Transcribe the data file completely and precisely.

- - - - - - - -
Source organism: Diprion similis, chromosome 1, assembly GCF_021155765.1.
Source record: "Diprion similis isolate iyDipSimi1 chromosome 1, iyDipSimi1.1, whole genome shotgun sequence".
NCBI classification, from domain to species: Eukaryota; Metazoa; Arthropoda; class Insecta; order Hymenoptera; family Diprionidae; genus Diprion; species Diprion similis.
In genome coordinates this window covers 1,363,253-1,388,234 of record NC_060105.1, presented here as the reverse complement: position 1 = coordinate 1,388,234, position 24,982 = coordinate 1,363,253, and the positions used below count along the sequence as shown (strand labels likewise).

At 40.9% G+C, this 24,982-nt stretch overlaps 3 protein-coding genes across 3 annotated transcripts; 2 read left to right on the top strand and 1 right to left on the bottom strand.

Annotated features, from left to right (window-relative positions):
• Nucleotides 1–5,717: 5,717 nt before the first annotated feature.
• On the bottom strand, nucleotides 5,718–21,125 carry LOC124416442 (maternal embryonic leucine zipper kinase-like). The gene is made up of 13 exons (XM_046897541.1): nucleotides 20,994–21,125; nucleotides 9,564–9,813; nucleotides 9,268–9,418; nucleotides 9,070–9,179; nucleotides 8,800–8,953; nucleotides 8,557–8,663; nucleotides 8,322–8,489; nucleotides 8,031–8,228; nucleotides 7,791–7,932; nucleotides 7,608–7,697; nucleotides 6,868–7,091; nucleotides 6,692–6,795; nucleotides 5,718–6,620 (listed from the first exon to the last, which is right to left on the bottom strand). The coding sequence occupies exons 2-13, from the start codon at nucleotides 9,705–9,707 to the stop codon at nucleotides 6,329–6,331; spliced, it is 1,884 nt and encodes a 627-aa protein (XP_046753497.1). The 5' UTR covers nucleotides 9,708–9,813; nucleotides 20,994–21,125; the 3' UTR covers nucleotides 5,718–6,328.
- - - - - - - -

Source organism: Diprion similis, chromosome 1, assembly GCF_021155765.1.
Source record: "Diprion similis isolate iyDipSimi1 chromosome 1, iyDipSimi1.1, whole genome shotgun sequence".
NCBI classification, from domain to species: Eukaryota; Metazoa; Arthropoda; class Insecta; order Hymenoptera; family Diprionidae; genus Diprion; species Diprion similis.
In genome coordinates this window covers 1,363,253-1,388,234 of record NC_060105.1, presented here as the reverse complement: position 1 = coordinate 1,388,234, position 24,982 = coordinate 1,363,253, and the positions used below count along the sequence as shown (strand labels likewise).

At 40.9% G+C, this 24,982-nt stretch overlaps 3 protein-coding genes across 3 annotated transcripts; 2 read left to right on the top strand and 1 right to left on the bottom strand.

Annotated features, from left to right (window-relative positions):
• Nucleotides 1–5,717: 5,717 nt before the first annotated feature.
• On the bottom strand, nucleotides 5,718–21,125 carry LOC124416442 (maternal embryonic leucine zipper kinase-like). The gene is made up of 13 exons (XM_046897541.1): nucleotides 20,994–21,125; nucleotides 9,564–9,813; nucleotides 9,268–9,418; nucleotides 9,070–9,179; nucleotides 8,800–8,953; nucleotides 8,557–8,663; nucleotides 8,322–8,489; nucleotides 8,031–8,228; nucleotides 7,791–7,932; nucleotides 7,608–7,697; nucleotides 6,868–7,091; nucleotides 6,692–6,795; nucleotides 5,718–6,620 (listed from the first exon to the last, which is right to left on the bottom strand). The coding sequence occupies exons 2-13, from the start codon at nucleotides 9,705–9,707 to the stop codon at nucleotides 6,329–6,331; spliced, it is 1,884 nt and encodes a 627-aa protein (XP_046753497.1). The 5' UTR covers nucleotides 9,708–9,813; nucleotides 20,994–21,125; the 3' UTR covers nucleotides 5,718–6,328.